It’s back from the dead – more photos from the Japan archives! Just when you thought I was finally done with my series of incessant ramblings and photo sneezes.
In all seriousness, there are still lots of great places I haven’t blogged yet, even in the shadow of the the amazing areas I saw in the previous posts on Kiso Valley. Up ahead are all the areas from Western Japan that we visited, starting with this short series from Nara.
Less than an hour from Kyoto, Nara was the capital of Japan during a brief period long before the glory days described in Shogun. Most of its remaining cultural icons are within or centered around the main park of modern-day Nara. Within that park are approximately 1200 wild deer that roam freely. The deer are extremely tame, and have evolved over hundreds of years of interactions with Japanese people to where they will even approach you and bow for food. They have existed in the park for so long that they are considered sacred, making it a serious crime to bring harm to one.
Jer and I got up early the next morning after getting to Jason’s apartment, and 4 relatively short and well-transitioned train rides later, we were in the heart of Nara. After hoofing it for about a mile through the relatively urban center of Nara, crowds of people easily indicated when we were nearing the park.
As an advance warning… a lot of these are taken with my or Jer’s point ‘n shoot. Why yes, I did bring my real camera that day, and yes, I took a few hundred photos that day, since you asked. For the first time in our history as photographers, my memory card went corrupt that night when I was trying to unload them to my passport drive. I was crushed, but at the same time so thankful that it happened on the first day that Jer was there and taking a lot of the same photos as myself. It never happened again, thankfully. After I got home, I was able to recover about 20% of them, so not all was lost in the end.
It wasn’t long before the first deer started showing themselves, hoping that you were kind enough to spend the 150 yen on a stack of toasted crackers on their behalf.
Can’t decide which wins in terms of the cute factor – the cute little Japanese girl with the flower in her hair, or the young deer cuddled up near the cute little Japanese girl with the flower in her hair.
Public breastfeeding, and not a single person was offended.
First stop was at naturally the biggest draw for Nara, the Todai-ji (lit. “Eastern Great Temple”) temple. The main hall consists of the largest wooden building in the world, housing the largest Buddha in Japan. Sounds like something worth seeing, indeed. This gate, or nandaimon, was no slouch itself. Back in the day, these gates were actually attached to perimeters around the entire complex, and also could have had multiple layers. No wonder calling something a “temple” is a compliment to how sturdily it’s built.
As I saw multiple times and have commented upon – super holy places equals super big and scary guardians. On the right is when the main hall of Todai-ji comes into view. Look, even if I published a full-res version of that photo, it wouldn’t even begin to depict the size of that structure. It’s huge, and it’s all one giant open room when you get inside of it. Big Buddha needs room to stretch his arms in there.
Same deal as what I mentioned before… wow, was that thing huge. The statue itself is 50′ tall, and each of those small statues behind it is probably bigger than a person. See this for a scale comparison. Something very interesting to me is that the hands of each Buddha statue each mean something significant. You wouldn’t think so, but the hand appearing to say “stop” is actually a welcoming gesture.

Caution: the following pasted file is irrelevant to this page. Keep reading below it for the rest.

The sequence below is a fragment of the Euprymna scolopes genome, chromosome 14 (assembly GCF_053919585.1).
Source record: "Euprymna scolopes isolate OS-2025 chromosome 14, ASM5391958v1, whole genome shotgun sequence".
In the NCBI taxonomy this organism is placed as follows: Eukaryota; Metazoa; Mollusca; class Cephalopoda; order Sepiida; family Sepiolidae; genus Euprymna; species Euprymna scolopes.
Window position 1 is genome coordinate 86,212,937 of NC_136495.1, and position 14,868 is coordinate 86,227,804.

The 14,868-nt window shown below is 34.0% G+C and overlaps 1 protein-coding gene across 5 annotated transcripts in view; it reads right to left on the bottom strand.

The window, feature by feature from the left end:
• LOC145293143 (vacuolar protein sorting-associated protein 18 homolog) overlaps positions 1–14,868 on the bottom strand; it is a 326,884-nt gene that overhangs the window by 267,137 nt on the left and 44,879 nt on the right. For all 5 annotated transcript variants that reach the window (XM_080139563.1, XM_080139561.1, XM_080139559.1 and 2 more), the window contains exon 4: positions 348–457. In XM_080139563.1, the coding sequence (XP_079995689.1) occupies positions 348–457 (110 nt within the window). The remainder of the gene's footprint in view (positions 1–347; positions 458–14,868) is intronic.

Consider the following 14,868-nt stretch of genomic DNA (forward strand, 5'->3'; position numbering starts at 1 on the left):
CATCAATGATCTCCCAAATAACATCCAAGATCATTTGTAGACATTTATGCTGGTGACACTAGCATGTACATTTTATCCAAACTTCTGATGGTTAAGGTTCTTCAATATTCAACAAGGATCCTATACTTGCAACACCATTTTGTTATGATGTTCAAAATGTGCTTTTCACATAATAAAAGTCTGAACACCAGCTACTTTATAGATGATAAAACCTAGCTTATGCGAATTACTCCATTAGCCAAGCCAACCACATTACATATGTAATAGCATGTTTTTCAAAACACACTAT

Afterwards, we headed down some of the numerous paths in the park towards the other end, sticking our heads into a few nooks while looking for the other main attraction, the Kasuga Grand shrine.
After the momiji Japanese maple trees, ginkgo trees were a very close second as far as my favorite fall colors. The maples had the deep reds and oranges and perfect leaf shapes, but there was nothing quite like a solid wall of yellow leaves covering the ground while plenty were still in the trees.
Reproduction of a typical thatched-roof house.
Something I was really looking forward to seeing, and was definitely not disappointed to see – stone lanterns. No two were exactly alike, yet in groups they somehow where the image of uniformity.
Finally reaching the Kasuga Grand shrine, a major Shinto ground. Starting to see some recurrent themes at the shrines… lots of red, lanterns, nature landscapes, and prayer slips.
A literal sea of lanterns. Each one was uniquely donated to the shrine over a long period of time.
The sea of lanterns went clear past the torii that you can see at the end of this walkway. There was the occasional pleasant surprise of a deer or two hanging out between the lanterns, content to sit and people-watch.
On the way back to the station towards the end of the day, we stopped by the third of the three largest areas in Nara park, the Kofuku-ji temple. The grand hall was still under renovations that still have not been completed today, but it was very quiet and still worth the stop. As a bonus, I got to see a massive 5-storied pagoda.
And this gnarly (har!) tree.
Literally across the street from Kofuku-ji, we were instantly transported back to typical urban Japan. The reputation for the sudden start and stop of historic and preserved places within the urban jungles is indeed no exaggeration.
Wouldn’t be a complete post without at least one photo of a sign to make you cock your head, Corgi-style.
Yup. Next door to a place hundreds of years old.